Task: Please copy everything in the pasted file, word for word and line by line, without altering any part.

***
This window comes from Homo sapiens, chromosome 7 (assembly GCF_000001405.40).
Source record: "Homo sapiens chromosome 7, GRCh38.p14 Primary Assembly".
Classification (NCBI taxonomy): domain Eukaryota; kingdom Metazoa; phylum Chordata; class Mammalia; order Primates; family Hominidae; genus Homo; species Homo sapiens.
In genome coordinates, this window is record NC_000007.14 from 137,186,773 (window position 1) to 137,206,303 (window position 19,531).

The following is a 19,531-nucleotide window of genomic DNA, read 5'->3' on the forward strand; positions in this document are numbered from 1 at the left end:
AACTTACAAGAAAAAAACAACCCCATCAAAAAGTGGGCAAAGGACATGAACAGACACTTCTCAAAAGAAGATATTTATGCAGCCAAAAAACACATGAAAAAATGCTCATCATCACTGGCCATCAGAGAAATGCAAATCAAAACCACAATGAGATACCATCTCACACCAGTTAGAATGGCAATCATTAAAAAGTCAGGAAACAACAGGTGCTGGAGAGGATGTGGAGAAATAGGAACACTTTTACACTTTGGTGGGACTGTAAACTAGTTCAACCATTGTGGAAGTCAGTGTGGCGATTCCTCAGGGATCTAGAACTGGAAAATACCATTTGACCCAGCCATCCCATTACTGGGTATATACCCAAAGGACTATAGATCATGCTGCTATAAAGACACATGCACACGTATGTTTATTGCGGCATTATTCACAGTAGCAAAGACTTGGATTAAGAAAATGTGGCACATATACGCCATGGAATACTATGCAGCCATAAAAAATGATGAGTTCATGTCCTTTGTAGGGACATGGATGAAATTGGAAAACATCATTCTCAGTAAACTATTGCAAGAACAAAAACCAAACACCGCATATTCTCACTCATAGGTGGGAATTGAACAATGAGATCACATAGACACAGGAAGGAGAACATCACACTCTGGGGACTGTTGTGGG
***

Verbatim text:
This window comes from Homo sapiens, chromosome 7 (assembly GCF_000001405.40).
Source record: "Homo sapiens chromosome 7, GRCh38.p14 Primary Assembly".
Classification (NCBI taxonomy): domain Eukaryota; kingdom Metazoa; phylum Chordata; class Mammalia; order Primates; family Hominidae; genus Homo; species Homo sapiens.
In genome coordinates, this window is record NC_000007.14 from 137,186,773 (window position 1) to 137,206,303 (window position 19,531).

The following is a 19,531-nucleotide window of genomic DNA, read 5'->3' on the forward strand; positions in this document are numbered from 1 at the left end:
AACTTACAAGAAAAAAACAACCCCATCAAAAAGTGGGCAAAGGACATGAACAGACACTTCTCAAAAGAAGATATTTATGCAGCCAAAAAACACATGAAAAAATGCTCATCATCACTGGCCATCAGAGAAATGCAAATCAAAACCACAATGAGATACCATCTCACACCAGTTAGAATGGCAATCATTAAAAAGTCAGGAAACAACAGGTGCTGGAGAGGATGTGGAGAAATAGGAACACTTTTACACTTTGGTGGGACTGTAAACTAGTTCAACCATTGTGGAAGTCAGTGTGGCGATTCCTCAGGGATCTAGAACTGGAAAATACCATTTGACCCAGCCATCCCATTACTGGGTATATACCCAAAGGACTATAGATCATGCTGCTATAAAGACACATGCACACGTATGTTTATTGCGGCATTATTCACAGTAGCAAAGACTTGGATTAAGAAAATGTGGCACATATACGCCATGGAATACTATGCAGCCATAAAAAATGATGAGTTCATGTCCTTTGTAGGGACATGGATGAAATTGGAAAACATCATTCTCAGTAAACTATTGCAAGAACAAAAACCAAACACCGCATATTCTCACTCATAGGTGGGAATTGAACAATGAGATCACATAGACACAGGAAGGAGAACATCACACTCTGGGGACTGTTGTGGG